Bill and Ginny Harrison volunteer for the Memorial Tournament each year, but are always sure to have their shifts completed by the time play starts.
The Dublin couple that volunteers for the Memorial Tournament Bears for Children's campaign each year were named Volunteers of the Year for 2014.
A volunteer of the year has been chosen annually since 2003 to recognize the hours volunteers put into the tournament.
Nominations come from 12 different volunteer committees and honor the work that allows donations to go to Nationwide Children's Hospital.
"I don't know how the heck this happened," Mr. Harrison said of the honor.
Despite their shock at the honor, the Harrisons are committed to the tournament, volunteering 12 hours each year to sell bears at different Kroger stores throughout central Ohio.
Through the Memorial Tournament Bears for Children's campaign, stuffed bears are sold for $10; the bears can either go home with the buyer or be donated to Nationwide Children's Hospital, where they'll go to a child receiving care.
All proceeds from the sale of the bears go to Nationwide Children's Hospital.
"It's not hard work," Mrs. Harrison said.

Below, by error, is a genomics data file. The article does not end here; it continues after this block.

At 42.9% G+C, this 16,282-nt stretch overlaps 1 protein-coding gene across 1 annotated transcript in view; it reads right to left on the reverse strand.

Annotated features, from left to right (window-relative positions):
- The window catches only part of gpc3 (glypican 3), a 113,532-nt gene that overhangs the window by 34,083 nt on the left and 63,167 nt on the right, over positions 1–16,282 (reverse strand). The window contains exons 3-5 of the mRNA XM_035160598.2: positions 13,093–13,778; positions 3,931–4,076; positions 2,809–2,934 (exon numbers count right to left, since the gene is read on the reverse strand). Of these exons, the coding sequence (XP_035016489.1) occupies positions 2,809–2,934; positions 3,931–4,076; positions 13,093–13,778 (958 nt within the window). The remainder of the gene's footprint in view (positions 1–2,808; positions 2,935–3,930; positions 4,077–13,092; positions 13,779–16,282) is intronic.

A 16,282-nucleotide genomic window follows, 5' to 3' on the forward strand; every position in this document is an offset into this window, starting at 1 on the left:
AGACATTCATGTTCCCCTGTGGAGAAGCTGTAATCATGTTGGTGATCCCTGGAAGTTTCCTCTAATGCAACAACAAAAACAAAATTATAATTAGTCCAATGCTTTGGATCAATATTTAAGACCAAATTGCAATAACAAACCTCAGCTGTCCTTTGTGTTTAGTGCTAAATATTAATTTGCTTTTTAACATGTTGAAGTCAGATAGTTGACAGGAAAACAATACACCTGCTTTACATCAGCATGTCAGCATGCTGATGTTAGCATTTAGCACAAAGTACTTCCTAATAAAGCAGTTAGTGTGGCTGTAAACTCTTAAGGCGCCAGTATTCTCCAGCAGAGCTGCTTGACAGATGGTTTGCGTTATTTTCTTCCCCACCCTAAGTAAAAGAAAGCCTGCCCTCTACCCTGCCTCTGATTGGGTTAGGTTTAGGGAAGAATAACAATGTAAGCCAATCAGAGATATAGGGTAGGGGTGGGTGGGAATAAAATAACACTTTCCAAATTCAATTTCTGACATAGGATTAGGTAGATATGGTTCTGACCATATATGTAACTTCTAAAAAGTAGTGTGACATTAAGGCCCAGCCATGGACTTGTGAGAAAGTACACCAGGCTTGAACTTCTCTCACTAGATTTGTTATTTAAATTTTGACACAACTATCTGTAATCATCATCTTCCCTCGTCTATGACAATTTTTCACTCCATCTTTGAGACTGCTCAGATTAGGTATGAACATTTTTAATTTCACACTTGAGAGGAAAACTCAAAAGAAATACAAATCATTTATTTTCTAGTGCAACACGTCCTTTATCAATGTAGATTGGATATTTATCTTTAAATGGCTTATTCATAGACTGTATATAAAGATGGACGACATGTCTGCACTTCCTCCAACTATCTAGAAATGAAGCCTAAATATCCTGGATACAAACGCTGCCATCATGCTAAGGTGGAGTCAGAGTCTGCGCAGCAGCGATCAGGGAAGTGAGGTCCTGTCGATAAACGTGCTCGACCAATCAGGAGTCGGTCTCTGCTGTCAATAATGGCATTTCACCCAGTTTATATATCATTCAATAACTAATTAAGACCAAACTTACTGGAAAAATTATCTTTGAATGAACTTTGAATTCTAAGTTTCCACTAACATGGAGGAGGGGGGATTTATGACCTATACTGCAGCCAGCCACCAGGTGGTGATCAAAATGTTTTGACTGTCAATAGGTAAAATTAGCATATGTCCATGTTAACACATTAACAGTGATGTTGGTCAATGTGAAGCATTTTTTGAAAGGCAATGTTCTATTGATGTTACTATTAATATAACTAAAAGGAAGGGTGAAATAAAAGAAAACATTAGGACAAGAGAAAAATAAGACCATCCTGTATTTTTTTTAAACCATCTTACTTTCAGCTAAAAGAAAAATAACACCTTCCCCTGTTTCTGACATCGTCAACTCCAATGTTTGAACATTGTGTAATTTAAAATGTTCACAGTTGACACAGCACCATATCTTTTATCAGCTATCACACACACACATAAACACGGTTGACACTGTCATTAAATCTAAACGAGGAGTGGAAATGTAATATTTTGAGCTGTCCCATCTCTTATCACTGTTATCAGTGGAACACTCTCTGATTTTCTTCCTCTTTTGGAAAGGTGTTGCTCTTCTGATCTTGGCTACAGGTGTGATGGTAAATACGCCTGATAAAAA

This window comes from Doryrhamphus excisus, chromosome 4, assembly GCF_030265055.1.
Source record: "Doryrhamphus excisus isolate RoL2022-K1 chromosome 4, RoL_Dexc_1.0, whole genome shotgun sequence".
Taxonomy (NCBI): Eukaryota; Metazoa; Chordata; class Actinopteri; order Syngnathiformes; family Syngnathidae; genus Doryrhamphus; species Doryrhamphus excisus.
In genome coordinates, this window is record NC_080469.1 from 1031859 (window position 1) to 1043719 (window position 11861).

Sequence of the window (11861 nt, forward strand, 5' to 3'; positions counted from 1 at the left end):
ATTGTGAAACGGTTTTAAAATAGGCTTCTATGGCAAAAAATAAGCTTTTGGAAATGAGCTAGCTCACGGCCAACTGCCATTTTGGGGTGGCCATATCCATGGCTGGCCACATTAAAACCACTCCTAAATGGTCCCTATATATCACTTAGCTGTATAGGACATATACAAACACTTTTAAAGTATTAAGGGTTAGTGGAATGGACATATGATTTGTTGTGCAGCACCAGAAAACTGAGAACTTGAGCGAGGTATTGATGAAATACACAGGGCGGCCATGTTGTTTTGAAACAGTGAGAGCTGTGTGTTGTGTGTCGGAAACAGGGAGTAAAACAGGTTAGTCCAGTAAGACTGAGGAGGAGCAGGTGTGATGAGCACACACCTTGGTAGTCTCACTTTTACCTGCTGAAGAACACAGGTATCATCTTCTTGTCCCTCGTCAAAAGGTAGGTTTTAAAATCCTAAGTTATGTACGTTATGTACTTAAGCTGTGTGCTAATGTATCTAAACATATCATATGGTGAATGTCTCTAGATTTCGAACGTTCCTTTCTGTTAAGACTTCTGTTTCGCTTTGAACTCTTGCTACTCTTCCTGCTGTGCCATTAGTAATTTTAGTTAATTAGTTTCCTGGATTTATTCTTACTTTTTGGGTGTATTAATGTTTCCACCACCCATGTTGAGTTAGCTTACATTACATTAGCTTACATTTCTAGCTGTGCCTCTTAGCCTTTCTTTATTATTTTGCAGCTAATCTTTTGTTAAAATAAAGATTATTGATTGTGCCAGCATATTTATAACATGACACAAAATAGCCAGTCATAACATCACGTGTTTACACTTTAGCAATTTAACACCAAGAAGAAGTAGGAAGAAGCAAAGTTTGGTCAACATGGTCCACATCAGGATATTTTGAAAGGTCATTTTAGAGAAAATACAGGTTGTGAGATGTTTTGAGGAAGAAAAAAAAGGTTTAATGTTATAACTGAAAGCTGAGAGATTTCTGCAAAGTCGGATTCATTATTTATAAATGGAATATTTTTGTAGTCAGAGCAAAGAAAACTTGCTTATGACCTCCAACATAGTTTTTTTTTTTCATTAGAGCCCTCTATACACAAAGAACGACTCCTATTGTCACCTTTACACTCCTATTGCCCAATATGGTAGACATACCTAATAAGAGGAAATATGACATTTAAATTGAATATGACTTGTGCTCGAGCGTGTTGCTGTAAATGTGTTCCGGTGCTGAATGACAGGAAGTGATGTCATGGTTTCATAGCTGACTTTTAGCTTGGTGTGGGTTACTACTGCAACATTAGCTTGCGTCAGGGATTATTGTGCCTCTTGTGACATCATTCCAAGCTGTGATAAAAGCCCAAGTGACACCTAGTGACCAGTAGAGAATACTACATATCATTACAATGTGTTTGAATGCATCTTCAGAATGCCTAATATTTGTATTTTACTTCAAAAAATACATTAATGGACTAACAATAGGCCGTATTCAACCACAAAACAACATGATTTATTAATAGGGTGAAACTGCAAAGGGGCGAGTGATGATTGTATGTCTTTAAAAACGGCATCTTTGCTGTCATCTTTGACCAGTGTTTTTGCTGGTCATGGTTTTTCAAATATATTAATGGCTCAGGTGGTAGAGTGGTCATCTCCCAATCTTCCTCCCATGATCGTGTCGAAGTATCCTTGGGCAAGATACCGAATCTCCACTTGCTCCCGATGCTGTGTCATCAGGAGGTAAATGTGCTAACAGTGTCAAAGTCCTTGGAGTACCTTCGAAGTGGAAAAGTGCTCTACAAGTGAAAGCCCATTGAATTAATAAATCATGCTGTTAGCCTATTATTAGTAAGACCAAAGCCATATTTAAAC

In fact, the couple each has experience that relates to the work: Mr. Harrison is a retired salesman and says the bears practically sell themselves.
Mrs. Harrison was a nurse and saw her granddaughter receive special care after being born early.
"The way they take care of the infants in that area, I couldn't have done it," Mrs. Harrison said of Children's Hospital.
The volunteer work also helps the Harrisons connect with new people.
"You hear such wonderful stories from people," Mr. Harrison said.
The couple even met a young girl who got a bear while receiving care at Nationwide Children's Hospital for pneumonia.
The two have been selling bears since 2007 when Mr. Harrison retired.
Mrs. Harrison began volunteering for the Memorial Tournament before that time.
"I started back in the '90s driving courtesy cars," she said.
"I wasn't much of a golfer, but I saw a big ad for the tournament needing volunteers. That's how I got started."
Selling bears in the weeks leading up to the Memorial Tournament also frees the Harrisons to enjoy golf.
"It's fun coming over here and seeing all the players," Mrs. Harrison said, adding that they walk from their home near the 17th hole to see play each year.
"You always hear from the players how Jack (Nicklaus, the tournament founder) caters to everybody ... . It's just how meticulous he is."
But the Memorial Tournament isn't just about enjoying golf for the Harrisons, it's also a source of community pride.
"That's the kind of thing Jack Nicklaus brought to Dublin," Mr. Harrison said.